When it comes to estate planning in Maryland, your first instinct isn’t always the best. One incorrect assumption could invalidate your entire will or reduce the number of assets that your children can inherit. The situation becomes even more complicated if you’re on your second or third marriage.
What are some major estate planning mistakes?
When you start estate planning, it might seem safe to assume that you can leave your assets to your spouse and let them divide them among your children. However, your spouse might not want to give assets to children from a previous marriage. Instead of leaving your spouse everything, you could set up trusts for your children.
Even if you can trust your spouse, there’s no guarantee that they’ll be able to give your children their share of the assets. Your spouse might fall ill near the end of their life and have to use the assets to pay for their care. Since you gave your spouse everything, they’re not obligated to leave a certain amount for your kids. Your children might get only a fraction of the inheritance that you left for them.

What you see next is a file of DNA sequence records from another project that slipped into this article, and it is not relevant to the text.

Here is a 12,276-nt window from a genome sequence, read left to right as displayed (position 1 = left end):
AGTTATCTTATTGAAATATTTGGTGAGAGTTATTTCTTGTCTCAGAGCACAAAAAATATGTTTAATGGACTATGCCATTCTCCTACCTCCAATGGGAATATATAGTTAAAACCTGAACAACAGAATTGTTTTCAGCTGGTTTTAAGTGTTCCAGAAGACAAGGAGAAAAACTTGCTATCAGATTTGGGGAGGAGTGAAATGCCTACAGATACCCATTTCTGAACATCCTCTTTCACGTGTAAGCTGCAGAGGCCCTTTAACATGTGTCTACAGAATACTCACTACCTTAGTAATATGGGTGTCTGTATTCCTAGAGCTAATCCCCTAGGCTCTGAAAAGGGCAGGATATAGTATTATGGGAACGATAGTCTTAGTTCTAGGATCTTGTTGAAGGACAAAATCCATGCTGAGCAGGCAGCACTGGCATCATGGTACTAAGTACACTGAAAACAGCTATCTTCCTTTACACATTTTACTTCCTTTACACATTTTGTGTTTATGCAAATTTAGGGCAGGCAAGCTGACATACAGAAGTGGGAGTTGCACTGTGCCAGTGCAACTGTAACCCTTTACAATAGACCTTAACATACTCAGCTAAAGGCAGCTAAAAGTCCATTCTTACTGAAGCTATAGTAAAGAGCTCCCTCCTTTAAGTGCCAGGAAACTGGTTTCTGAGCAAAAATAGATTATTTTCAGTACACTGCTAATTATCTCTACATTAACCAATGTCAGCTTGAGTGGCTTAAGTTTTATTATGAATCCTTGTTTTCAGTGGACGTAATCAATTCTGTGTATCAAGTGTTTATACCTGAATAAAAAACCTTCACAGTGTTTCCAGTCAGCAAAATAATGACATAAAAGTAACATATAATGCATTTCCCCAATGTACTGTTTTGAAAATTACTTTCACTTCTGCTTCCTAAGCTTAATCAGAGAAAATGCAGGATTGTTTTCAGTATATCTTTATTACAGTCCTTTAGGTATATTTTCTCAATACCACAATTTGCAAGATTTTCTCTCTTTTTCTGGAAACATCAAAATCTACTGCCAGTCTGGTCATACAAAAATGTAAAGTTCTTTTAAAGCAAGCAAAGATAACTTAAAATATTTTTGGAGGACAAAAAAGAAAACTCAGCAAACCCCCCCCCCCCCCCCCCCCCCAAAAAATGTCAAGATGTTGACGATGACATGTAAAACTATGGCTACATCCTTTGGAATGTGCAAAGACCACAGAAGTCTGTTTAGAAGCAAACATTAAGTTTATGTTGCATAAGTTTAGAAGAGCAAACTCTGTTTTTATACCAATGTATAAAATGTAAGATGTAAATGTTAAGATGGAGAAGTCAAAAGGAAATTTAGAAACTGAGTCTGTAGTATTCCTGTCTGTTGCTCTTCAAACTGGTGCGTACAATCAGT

Before you complete your estate plans, you should also check your state’s laws about leaving assets to your spouse. If you don’t mention your new spouse specifically in your will, some states rule that everything goes to your kids. Since your children get everything, they might not want to share with their step-parent.
Do you need an attorney to help you write a will?
An attorney could help you write a will that leaves a fair share of assets to your spouse and children. Since your new spouse might have tension with your children from your previous marriage, it’s best to name everyone specifically in your will so they can’t withhold assets from each other.